If the image of neighbors camped outside under starlit sky – sprawled over transplanted home furnishings while gorging on popcorn, and participating in a collective chorus of oohs and awes conducted by a recent Hollywood blockbuster – seems a sight capable only in one of the idiosyncratic enclaves belonging to the northern end of our fair city, then you may want to watch your step for stray shards of shattered assumptions, as South Seattle readies for its own brand of outdoor film fun.
Later this summer, the Skyway neighborhood will play host to the community run – and eponymously titled- Skyway Outdoor Cinema (SOC) – a cinema series that will commence August 1st – in the U.S. Bank parking lot behind the 7-Eleven on Renton Avenue and 76th – with a showing of Despicable Me 2, and run three successive Fridays thereafter – finishing up August 22nd with Frozen.
Stewarded for over a decade by the volunteer operated West Hill Community Association (WHCA) – previously known as the West Hill Community Council (WHCC) – SOC was originally founded to provide a free, family oriented event that served as a much needed opportunity for engagement amongst community members.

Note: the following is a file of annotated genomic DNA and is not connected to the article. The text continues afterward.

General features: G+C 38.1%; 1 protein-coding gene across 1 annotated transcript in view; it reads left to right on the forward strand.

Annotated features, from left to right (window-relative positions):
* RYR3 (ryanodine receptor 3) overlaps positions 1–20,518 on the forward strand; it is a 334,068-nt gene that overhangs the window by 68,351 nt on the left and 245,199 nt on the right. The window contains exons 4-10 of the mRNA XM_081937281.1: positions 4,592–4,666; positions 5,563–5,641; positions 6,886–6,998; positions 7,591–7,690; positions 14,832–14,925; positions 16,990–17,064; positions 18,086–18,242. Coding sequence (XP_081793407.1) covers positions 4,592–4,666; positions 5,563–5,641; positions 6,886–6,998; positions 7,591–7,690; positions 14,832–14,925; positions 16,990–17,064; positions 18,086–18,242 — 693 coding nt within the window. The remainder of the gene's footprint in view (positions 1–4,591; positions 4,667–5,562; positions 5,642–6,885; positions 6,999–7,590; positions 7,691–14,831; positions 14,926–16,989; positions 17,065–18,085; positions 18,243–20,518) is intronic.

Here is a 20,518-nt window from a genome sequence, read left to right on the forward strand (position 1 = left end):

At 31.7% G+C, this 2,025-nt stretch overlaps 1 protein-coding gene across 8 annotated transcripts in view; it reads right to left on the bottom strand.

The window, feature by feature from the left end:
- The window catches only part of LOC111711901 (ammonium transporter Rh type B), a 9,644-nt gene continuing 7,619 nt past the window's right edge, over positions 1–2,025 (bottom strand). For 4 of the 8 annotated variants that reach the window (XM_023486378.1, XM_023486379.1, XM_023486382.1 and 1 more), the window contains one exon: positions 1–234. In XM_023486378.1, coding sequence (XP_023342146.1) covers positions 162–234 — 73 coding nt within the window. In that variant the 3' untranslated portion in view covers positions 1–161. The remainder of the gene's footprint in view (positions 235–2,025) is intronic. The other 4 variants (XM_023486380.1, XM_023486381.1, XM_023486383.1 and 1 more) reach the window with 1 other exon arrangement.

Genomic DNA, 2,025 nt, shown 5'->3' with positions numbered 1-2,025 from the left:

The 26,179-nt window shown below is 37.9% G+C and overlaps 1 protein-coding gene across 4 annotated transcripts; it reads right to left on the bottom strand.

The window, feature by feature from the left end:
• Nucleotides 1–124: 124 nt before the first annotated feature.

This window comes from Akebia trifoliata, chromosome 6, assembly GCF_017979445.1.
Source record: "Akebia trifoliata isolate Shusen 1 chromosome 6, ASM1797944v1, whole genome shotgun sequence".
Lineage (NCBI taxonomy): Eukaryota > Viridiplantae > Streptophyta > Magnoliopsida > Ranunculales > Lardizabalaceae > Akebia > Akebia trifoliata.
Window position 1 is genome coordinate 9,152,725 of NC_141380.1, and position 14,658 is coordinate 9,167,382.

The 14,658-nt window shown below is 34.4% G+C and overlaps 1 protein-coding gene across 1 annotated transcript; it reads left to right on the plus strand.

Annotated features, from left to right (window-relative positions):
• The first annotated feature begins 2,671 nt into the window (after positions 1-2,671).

A series of obstacles, including the lack of a thriving business district from which to draw sponsors, the challenge of uniting a disparate fan base and coordinating extensive fundraising efforts led to a reliance on grant funds to maintain a basic level of operation for the first thirteen seasons of the event.
With King County dissolving Unincorporated Area Councils in 2011 in response to budgetary concerns – resulting in a loss of guaranteed annual funding for the WHCC and a forced reorganization resulting in the newly rebranded WHCA – plus dwindling available grant funds, SOC decided to take a new approach. The new strategy, begun last season, is one that uses design and social media to increase its connection with fans and a more sustainable approach to its operating budget. By harnessing the power of its fans with crowdfunding and making smart purchases that eliminated the need to rent expensive equipment year after year – reducing basic operating costs- the event added a higher level of stability and increased its potential for growth.